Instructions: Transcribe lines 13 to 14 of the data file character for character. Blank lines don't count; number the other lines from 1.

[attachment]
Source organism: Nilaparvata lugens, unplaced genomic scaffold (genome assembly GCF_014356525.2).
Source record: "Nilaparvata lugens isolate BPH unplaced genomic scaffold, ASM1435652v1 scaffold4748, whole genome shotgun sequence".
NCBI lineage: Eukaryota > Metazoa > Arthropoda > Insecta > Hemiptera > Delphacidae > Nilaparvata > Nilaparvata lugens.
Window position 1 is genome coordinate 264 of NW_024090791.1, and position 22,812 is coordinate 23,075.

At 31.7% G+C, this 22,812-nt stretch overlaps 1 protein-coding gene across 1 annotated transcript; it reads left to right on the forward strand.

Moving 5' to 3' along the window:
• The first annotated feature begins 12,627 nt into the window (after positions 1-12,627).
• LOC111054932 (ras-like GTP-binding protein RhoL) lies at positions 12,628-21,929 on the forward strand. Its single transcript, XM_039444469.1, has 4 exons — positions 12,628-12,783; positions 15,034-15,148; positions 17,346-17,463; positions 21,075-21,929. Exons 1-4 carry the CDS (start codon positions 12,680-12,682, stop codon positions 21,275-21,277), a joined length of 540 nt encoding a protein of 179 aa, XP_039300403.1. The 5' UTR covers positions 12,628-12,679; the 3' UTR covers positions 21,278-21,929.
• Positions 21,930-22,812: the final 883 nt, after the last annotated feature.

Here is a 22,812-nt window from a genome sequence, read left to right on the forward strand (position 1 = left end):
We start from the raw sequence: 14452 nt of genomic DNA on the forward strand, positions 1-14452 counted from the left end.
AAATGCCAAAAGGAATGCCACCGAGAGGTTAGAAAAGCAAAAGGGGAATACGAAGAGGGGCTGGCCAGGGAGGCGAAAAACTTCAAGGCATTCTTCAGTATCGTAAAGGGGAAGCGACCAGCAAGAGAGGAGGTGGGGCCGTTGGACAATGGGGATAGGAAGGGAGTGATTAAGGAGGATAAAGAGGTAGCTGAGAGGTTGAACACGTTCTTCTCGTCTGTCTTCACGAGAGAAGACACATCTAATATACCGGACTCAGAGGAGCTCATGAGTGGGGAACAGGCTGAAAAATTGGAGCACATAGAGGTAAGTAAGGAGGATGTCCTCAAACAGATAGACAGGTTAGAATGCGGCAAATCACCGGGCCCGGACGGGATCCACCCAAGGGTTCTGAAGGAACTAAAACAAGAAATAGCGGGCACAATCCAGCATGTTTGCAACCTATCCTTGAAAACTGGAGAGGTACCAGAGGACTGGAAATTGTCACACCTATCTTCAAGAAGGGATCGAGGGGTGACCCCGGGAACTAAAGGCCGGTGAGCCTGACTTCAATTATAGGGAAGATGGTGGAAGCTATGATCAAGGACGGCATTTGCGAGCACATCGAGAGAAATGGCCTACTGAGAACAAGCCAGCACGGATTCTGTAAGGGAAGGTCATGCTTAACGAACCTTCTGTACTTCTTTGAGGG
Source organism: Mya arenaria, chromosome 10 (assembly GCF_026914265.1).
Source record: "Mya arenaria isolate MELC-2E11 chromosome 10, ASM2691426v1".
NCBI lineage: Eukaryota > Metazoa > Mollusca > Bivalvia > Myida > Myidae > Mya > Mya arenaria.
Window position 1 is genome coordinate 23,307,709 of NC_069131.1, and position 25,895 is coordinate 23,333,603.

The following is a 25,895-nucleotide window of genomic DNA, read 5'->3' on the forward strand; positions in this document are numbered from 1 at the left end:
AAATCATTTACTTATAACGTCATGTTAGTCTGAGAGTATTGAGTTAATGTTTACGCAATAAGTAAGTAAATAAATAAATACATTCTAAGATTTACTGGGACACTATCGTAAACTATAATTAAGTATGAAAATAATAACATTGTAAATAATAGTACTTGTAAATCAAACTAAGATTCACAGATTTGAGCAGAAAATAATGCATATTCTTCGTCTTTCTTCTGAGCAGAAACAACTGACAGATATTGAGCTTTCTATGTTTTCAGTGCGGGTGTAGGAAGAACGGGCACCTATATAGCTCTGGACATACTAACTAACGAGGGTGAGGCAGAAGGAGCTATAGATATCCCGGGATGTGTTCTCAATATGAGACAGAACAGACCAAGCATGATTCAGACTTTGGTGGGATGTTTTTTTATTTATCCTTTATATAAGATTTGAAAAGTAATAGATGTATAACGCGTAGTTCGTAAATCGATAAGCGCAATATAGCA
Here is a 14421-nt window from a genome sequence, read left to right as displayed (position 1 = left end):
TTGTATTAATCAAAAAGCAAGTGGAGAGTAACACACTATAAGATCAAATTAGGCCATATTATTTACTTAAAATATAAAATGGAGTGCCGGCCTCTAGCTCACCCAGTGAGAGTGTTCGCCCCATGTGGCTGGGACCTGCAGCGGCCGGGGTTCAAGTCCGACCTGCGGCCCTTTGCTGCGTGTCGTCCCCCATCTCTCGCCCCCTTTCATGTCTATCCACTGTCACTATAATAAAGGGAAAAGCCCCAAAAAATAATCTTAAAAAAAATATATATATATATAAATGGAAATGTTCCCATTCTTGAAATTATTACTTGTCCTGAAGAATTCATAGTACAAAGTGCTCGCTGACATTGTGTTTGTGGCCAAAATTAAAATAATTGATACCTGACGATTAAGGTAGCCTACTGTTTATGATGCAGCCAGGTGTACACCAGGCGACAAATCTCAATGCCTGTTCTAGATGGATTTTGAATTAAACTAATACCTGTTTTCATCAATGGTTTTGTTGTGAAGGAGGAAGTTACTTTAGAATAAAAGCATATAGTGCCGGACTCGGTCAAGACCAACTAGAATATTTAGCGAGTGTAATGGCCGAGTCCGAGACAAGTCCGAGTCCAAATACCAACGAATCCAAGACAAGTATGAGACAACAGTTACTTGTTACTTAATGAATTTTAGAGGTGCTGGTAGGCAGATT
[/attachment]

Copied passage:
Source organism: Mya arenaria, chromosome 10 (assembly GCF_026914265.1).
Source record: "Mya arenaria isolate MELC-2E11 chromosome 10, ASM2691426v1".